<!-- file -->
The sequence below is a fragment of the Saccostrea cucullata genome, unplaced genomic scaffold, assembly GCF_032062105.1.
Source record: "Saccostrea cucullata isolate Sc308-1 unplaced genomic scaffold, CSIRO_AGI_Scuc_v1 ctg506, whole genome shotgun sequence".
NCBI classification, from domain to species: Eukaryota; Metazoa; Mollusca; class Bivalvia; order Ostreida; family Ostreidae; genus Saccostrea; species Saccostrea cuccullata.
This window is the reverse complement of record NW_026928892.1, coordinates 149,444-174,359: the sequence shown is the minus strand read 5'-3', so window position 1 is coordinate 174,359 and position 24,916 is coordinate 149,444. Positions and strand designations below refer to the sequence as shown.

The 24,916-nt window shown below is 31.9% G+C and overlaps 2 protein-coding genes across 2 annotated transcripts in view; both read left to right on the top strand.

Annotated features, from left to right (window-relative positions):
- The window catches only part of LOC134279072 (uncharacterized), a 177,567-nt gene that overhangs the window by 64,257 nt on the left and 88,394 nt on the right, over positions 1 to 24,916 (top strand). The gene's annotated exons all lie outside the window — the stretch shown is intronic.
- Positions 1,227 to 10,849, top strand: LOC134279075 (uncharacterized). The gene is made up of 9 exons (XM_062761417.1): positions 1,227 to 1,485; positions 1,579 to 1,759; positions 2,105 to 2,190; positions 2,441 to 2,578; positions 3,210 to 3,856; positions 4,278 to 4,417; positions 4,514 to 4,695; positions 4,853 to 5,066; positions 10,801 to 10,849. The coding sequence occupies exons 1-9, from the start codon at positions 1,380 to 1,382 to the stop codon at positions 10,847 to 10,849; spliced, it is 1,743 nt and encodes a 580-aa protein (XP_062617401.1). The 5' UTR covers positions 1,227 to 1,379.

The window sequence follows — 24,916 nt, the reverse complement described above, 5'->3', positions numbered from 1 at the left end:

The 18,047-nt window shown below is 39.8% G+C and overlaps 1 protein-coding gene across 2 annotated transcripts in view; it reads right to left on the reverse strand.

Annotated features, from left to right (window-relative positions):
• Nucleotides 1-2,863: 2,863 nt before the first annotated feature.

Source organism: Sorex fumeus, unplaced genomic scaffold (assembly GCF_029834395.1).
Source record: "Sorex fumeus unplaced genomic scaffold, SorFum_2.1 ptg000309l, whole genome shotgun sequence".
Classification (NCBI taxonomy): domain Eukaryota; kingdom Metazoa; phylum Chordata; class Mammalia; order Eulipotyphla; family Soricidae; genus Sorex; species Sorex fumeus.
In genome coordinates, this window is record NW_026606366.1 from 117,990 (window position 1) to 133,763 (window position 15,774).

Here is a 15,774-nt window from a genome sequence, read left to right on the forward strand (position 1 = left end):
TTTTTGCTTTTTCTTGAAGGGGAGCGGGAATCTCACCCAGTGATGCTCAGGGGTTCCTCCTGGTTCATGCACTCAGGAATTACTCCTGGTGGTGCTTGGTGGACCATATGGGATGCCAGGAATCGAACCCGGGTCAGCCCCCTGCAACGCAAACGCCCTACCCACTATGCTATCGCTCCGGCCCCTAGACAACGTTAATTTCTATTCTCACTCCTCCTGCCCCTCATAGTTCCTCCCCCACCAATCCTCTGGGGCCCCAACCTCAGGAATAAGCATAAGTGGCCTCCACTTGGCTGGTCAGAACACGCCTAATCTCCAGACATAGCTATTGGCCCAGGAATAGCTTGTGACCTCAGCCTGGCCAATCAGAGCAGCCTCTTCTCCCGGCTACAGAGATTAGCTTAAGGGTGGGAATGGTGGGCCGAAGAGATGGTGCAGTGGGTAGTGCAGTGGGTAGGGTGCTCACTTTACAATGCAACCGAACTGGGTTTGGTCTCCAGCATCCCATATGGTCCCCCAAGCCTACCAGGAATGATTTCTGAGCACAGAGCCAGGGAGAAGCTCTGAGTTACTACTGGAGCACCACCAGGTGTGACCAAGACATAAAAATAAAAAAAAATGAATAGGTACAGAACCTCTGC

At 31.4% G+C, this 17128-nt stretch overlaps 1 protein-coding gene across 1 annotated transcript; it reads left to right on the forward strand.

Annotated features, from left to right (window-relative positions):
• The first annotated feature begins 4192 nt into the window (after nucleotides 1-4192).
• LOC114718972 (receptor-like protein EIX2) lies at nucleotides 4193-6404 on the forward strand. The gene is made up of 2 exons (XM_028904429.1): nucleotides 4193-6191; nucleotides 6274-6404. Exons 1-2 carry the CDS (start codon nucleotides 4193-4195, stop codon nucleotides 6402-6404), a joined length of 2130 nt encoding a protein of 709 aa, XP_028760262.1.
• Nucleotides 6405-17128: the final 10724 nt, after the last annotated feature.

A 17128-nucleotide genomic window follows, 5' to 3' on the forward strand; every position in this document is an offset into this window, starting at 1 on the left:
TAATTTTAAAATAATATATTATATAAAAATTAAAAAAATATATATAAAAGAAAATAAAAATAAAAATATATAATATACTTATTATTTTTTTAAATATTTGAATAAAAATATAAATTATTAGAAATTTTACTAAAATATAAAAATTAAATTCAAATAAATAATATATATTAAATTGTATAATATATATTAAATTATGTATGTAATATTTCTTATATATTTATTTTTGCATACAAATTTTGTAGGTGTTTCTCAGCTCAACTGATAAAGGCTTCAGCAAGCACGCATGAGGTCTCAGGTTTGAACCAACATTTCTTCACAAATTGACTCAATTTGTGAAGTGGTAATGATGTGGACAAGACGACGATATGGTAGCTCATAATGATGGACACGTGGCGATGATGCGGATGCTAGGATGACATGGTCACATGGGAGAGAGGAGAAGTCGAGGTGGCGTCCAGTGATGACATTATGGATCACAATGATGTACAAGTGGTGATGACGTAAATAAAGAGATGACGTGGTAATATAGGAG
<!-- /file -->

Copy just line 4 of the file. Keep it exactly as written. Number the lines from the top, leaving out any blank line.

This window is the reverse complement of record NW_026928892.1, coordinates 149,444-174,359: the sequence shown is the minus strand read 5'-3', so window position 1 is coordinate 174,359 and position 24,916 is coordinate 149,444. Positions and strand designations below refer to the sequence as shown.